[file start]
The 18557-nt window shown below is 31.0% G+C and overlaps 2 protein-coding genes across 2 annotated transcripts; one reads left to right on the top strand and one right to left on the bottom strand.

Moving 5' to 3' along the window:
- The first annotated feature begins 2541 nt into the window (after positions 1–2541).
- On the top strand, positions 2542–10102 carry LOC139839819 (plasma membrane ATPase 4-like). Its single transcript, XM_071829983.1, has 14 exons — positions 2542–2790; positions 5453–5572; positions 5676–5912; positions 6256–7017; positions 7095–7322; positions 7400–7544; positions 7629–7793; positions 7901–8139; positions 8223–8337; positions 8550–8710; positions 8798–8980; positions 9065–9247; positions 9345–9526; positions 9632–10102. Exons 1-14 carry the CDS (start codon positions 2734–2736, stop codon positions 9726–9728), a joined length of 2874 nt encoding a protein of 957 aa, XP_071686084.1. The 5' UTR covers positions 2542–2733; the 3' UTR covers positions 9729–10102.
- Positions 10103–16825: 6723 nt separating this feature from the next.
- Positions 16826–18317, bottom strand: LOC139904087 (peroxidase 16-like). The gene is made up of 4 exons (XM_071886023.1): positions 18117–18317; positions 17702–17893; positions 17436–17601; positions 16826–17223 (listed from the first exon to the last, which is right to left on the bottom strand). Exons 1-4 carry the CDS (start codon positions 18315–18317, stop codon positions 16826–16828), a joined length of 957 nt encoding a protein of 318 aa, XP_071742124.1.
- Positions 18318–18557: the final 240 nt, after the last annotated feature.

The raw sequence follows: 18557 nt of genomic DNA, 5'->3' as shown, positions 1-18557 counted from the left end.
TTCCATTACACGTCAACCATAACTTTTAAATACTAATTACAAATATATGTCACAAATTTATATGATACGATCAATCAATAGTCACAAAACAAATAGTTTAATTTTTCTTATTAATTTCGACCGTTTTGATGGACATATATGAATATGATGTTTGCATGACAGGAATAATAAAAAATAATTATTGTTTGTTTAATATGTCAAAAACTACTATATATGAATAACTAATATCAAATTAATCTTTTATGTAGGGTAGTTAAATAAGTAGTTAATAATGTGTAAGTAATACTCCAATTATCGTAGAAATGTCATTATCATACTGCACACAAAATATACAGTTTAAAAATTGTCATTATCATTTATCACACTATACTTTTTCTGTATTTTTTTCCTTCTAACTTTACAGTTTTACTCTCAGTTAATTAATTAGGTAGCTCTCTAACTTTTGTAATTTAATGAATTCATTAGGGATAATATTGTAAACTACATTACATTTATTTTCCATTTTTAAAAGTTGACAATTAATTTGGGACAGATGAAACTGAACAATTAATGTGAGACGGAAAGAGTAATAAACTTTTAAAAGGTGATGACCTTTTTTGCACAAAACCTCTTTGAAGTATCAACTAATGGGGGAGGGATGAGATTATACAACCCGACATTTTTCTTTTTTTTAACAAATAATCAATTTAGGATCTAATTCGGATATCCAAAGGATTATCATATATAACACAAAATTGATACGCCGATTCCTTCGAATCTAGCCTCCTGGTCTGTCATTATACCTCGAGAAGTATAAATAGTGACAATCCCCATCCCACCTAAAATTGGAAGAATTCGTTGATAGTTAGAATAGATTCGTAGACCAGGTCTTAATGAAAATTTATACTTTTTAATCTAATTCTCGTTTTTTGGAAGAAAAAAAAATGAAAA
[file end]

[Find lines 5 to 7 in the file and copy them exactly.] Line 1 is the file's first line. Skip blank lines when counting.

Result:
- Positions 10103–16825: 6723 nt separating this feature from the next.
- Positions 16826–18317, bottom strand: LOC139904087 (peroxidase 16-like). The gene is made up of 4 exons (XM_071886023.1): positions 18117–18317; positions 17702–17893; positions 17436–17601; positions 16826–17223 (listed from the first exon to the last, which is right to left on the bottom strand). Exons 1-4 carry the CDS (start codon positions 18315–18317, stop codon positions 16826–16828), a joined length of 957 nt encoding a protein of 318 aa, XP_071742124.1.
- Positions 18318–18557: the final 240 nt, after the last annotated feature.